Kelsey piloted the boat up a smaller creek, stopping in front of a wooden-plank boardwalk leading to a tall eddy covariance flux tower. The tower comprises a series of instruments that take regular measurements that provide a comprehensive picture of carbon dioxide exchange, evaporation, and energy exchange in the coastal marsh. Put simply, the flux towers record the very breathing of the marsh ecosystem.
In 2016 and 2017, blogger and photographer Erika Zambello launched a road trip to visit as many LTER sites as possible. Follow her travels through the LTER Road Trip StoryMap or peruse the stories below.
See more of Erika’s work at E. Zambello Writing and Photography.
Parking under a bridge, I walked down a short dirt road to the cutgrass (Zizaniopsis miliacea) marsh. The bright green stalks waved overhead, completely immersing me as I stepped onto a narrow boardwalk that provides access to the gridded plots. The air was hot and humid, t-shirts and shorts sticking to arms and legs as students and researchers moved amid the marsh.
Every month, Field Technician Tim Montgomery loads his equipment onto a center console motorboat and heads off into the marshes surrounding Sapelo Island, Georgia. Over the course of several hours, he stops at multiple sites to check on the Georgia Coastal Ecosystem LTER network of data loggers continually collecting water quality parameters as they gently bob in the water. On one particular morning, I had the opportunity to go with him.
I paused at the top of Coweeta Hydrologic Lab’s transect #327, peering down, down, down at the slope beneath me. Katie Bower, a research technician at Coweeta, and two summer interns had already started down the narrow pathway, accustomed to its slippery leaf layer and sharp contours. Taking a deep breath, I followed slowly behind.
I flip open my copy of The Franklin Press while sipping coffee at a field station, and there, in a bi-monthly column, is an article by Coweeta Hydrologic Lab staff, answering the scientific questions of local citizens. The column is just one part of the Coweeta Listening Project (CLP), an initiative of the Coweeta LTER.
Salamanders are very sensitive to changes in both precipitation and temperature, and scientists at the Coweeta Hydrologic Lab have discovered that they represent a hotbed of evolutionary activity. That’s right – evolution is happening before our eyes, in real time.
To evaluate the effects of soil warming, scientists have measured soil gases including methane, nitrous oxide, and carbon dioxide as well as nitrogen fluxes every month since 1991, comparing the heated plots to control plots nearby. One of the most interesting results they have documented comes from the forest’s tiniest organisms – the microbes that digest downed leaves and branches (also known as the ecosystem’s detritus). At first, the microbes worked overtime in the heated plots, releasing more carbon dioxide through their respiration.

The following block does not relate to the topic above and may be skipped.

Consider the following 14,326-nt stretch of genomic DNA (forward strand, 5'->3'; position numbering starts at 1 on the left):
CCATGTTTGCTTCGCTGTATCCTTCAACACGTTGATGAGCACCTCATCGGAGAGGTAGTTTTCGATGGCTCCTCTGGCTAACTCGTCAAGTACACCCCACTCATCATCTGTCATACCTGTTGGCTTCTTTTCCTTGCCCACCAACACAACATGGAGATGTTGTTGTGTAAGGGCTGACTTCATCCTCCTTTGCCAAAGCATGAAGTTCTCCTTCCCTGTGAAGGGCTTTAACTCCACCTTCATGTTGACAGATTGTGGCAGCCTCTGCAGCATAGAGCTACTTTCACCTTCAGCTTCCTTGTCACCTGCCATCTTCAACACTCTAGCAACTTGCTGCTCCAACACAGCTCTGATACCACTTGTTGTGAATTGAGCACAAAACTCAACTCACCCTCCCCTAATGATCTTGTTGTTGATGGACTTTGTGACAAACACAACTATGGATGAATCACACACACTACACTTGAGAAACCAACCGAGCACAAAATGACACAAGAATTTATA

The hemlock is a native tree species that was once common from northern Alabama to Nova Scotia. Stretching tall with thick needles, the hemlock creates an entire ecosystem beneath its large branches. In the Smoky Mountains, its shade used to cool streams just enough to allow the eastern brook trout to thrive. Unfortunately, these hemlocks are in dramatic decline.
The boat whizzed past the mangrove trees in Everglades National Park, creating a blur of blue water and green leaves. Rafael Travieso, our captain and lead technician for Florida Coastal Everglades (FCE) LTER, expertly guided us through Shark Slough to a partially hidden wooden dock. Slowing down, we glided forward until the tip of the boat barely tapped the wooden structure, which created a platform for a solar panel and what looks like a barrel.
Viviana Mazzei studies organisms that cannot be seen with the naked eye. When I toured the Florida Coastal Everglades LTER research sites in Everglades National Park, my eyes were drawn to the mangrove trees, the dolphins, the birds. But when Mazzei, a Ph.D. student at Florida International University, wades through these ecosystems, she is on the look-out for something much smaller: diatoms, a type of single-cell algae, that thrive in this aquatic environment.